A Liturgy of Our Justice Commitment
Written by Patrick Longest (www.injuryandpardon.com)
Who created all to be in harmony,
And yet sees the conflict and injustices in our world, In our country,
In our hometown.
Today, we come to you with various emotions and thoughts regarding the events of this week.
Some of us are disturbed and disheartened
By yet another death of a Black man
At the hands of a police officer.
We’ve seen it too many times to be surprised;
Too many times to think this will be the last.
Some of us are heartbroken that this is a problem in our city.
That life has become so value-less that cutting one short is commonplace.
That a child, a sibling, a cousin, a friend, now is gone forever.
That death has won in a violent act.
Others of us don’t have much to say about this.
For what we think and feel may might seem unkind.
For those of us who hear of it on the news, yet it has
Little impact on our daily lives, due to where we live,
Where we spend our time;
Where we feel “safe.”
As we reflect and put our focus on the injustice and ongoing
Repercussions of a racial divide, we understand that
This systemic issue is one that began long before us,
But that also persists due to our lack of action.
Show us in small, tangible, eye-opening ways,
How we play a role in these tragedies of injustice.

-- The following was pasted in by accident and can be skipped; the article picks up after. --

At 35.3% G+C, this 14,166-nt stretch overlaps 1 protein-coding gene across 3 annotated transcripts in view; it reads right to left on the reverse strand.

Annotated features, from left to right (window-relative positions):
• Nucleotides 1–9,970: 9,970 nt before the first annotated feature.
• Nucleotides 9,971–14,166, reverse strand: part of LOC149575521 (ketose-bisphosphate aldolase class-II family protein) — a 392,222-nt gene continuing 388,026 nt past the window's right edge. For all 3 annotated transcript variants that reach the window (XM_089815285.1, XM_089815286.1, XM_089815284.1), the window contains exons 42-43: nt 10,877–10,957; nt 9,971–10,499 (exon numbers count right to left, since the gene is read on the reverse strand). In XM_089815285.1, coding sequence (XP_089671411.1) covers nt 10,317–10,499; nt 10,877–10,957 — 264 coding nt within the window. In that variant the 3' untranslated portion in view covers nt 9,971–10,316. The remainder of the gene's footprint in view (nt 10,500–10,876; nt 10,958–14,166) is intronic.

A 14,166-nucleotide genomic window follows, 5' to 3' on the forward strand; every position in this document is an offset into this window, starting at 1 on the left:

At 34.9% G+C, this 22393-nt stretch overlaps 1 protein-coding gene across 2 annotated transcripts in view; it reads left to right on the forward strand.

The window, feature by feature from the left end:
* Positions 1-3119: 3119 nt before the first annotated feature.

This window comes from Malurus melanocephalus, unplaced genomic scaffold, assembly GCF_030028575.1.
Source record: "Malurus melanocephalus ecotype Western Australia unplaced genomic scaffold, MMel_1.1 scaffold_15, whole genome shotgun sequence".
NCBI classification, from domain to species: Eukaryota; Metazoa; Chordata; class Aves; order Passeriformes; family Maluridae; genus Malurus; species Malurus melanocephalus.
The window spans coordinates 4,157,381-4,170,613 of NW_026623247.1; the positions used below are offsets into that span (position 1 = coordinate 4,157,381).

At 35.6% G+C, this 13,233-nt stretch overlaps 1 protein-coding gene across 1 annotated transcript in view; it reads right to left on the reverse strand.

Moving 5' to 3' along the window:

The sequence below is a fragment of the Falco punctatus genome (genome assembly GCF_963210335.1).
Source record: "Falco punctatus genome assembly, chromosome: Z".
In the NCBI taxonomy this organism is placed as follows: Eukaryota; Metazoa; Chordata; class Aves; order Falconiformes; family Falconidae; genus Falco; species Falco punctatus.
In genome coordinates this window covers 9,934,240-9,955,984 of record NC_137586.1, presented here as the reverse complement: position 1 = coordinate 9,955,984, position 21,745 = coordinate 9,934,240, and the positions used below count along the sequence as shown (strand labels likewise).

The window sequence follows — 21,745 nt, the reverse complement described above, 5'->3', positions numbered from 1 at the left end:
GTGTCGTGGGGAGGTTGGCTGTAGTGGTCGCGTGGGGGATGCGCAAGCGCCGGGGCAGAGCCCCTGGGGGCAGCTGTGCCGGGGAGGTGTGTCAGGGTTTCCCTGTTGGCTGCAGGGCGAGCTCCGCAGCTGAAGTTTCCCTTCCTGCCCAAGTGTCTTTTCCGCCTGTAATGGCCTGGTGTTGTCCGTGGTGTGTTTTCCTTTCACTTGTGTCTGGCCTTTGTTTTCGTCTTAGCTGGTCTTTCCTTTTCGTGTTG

How our perspectives and experiences are shaped
By our privilege, our status, our discomforts
You once said, “Look! I stand at the door and knock.”
You wait to be invited in.
For Amir Locke, there was no knock.
There was no knock for Breonna either.
Can we ask the question, that if you, Jesus, wait and knock,
Isn’t the practice of patience worth our consideration, too?
Make things uncomfortable for us, that we won’t remain still.
That we will be moved to speak up, to stand up, to demand systemic changes;
To declare that this is not the peace you desire,
The neighborly love you taught.
Let us be the neighbor that steps out,
That knocks on the door to introduce ourselves,
To listen and get to know each other, the time to grow close, and invite them
To knock on our door, to be welcomed in for a meal,
For protection, for relationship.
To pause for a moment of prayer together.
Yet for now, in silence, we pause to grieve the loss of Amir Locke.
As we end our silence, we speak up, as one people looking for guidance to our calling.
We ask you, Spirit,
to reveal our privilege and biases that we might confess.
We ask you, Jesus,
to show us the doors on which we should knock.
We ask you, Creator,
to bring new life and new hope out of this tragedy.
Don’t let us miss this opportunity again.